AdRelevance Reports Shift in Online Advertising

While it is clear that children have a great deal of influence regarding online purchases, the fact remains that kids have no money.

According to new research by the AdRelevance division of Media Metrix, online advertisers wanting to reach this key demographic are shifting their focus away from children and on to families.

The research showed a strong 96 percent increase in online advertising by businesses targeting families between May 2000 and August 2000, while advertising by companies targeting Children declined 56 percent in the same period.

One major reason cited for the decrease in child-targeted advertising is legislation aimed at protecting children. The Children’s Privacy Act (COPPA), which became enforceable last April, is deigned to place parents in control over what information is collected from their children online.

“The shift that we’re seeing in child and family advertising online might be tied in part to the recent FTC privacy guidelines. It’s safe to say that companies have learned to tread lightly as they seek to target younger generations,” says Charlie Buchwalter, vice president of media research for the AdRelevance division of Media Metrix. “Clearly, the latest AdRelevance data suggest a reallocation of online ad dollars from the child to the parent.”

The law requires Sites targeted at those under 13 years of age, to post clear and comprehensive Privacy Policies on the website describing their information practices for children’s personal information. In addition, the sites must provide notice to parents, and with limited exceptions, obtain verifiable parental consent before collecting personal information from children.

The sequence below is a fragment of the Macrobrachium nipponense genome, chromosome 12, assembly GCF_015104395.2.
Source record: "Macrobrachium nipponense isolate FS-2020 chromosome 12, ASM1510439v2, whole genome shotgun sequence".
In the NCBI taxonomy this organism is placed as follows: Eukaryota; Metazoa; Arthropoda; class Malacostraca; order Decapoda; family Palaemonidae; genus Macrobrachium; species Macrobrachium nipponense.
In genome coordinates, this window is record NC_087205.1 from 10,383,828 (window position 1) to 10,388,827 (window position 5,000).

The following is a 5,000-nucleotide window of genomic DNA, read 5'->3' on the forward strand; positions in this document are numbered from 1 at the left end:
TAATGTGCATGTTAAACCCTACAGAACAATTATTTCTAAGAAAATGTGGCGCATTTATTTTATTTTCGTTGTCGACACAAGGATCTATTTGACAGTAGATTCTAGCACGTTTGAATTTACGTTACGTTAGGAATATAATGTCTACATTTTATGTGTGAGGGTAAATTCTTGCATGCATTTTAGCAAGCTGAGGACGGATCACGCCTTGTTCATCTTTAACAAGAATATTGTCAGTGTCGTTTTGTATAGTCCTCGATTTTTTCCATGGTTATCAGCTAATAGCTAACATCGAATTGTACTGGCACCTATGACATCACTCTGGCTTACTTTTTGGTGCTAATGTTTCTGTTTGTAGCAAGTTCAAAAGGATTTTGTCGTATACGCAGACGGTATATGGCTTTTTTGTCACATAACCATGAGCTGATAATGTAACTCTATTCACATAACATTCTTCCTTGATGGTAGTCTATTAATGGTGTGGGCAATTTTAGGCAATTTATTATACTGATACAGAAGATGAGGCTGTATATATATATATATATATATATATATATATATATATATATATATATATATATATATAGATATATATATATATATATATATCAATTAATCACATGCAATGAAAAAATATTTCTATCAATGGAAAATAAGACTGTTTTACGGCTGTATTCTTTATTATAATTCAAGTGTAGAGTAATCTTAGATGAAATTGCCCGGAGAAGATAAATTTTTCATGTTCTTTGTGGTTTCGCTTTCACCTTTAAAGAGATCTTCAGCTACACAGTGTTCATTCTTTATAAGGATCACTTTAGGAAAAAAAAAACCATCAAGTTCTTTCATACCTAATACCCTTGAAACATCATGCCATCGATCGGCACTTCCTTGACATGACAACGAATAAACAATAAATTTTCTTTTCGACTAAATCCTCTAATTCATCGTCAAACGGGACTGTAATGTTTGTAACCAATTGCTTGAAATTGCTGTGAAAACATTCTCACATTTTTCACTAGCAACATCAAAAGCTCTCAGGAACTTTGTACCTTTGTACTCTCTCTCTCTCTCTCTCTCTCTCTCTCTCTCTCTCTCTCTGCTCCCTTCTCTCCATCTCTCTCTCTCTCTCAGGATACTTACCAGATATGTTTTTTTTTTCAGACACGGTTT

The study also revealed a trend towards family-targeted advertising being placed on portal sites as opposed to the near even mix between portal and children’s sites for those marketing towards children.

According to the authors of the report, this may also be a result of attempts to protect youth. Unlike sites targeted at adults, kids’ sites help to protect children by ensuring advertising content is easily differentiated from site content. In order to do accomplish this, ads are typically flagged with text or graphics to make it clear that banners are a paid advertisement.

The report states: “The gray areas between what is acceptable marketing to children and what is not may be creating some reluctance among advertisers seeking to target younger audiences.”

With children and teens spending nearly $80 million annually and having influence on an additional $160 billion spent by their parents, we can expect the competition to attract this segment – to heat up in the near future.

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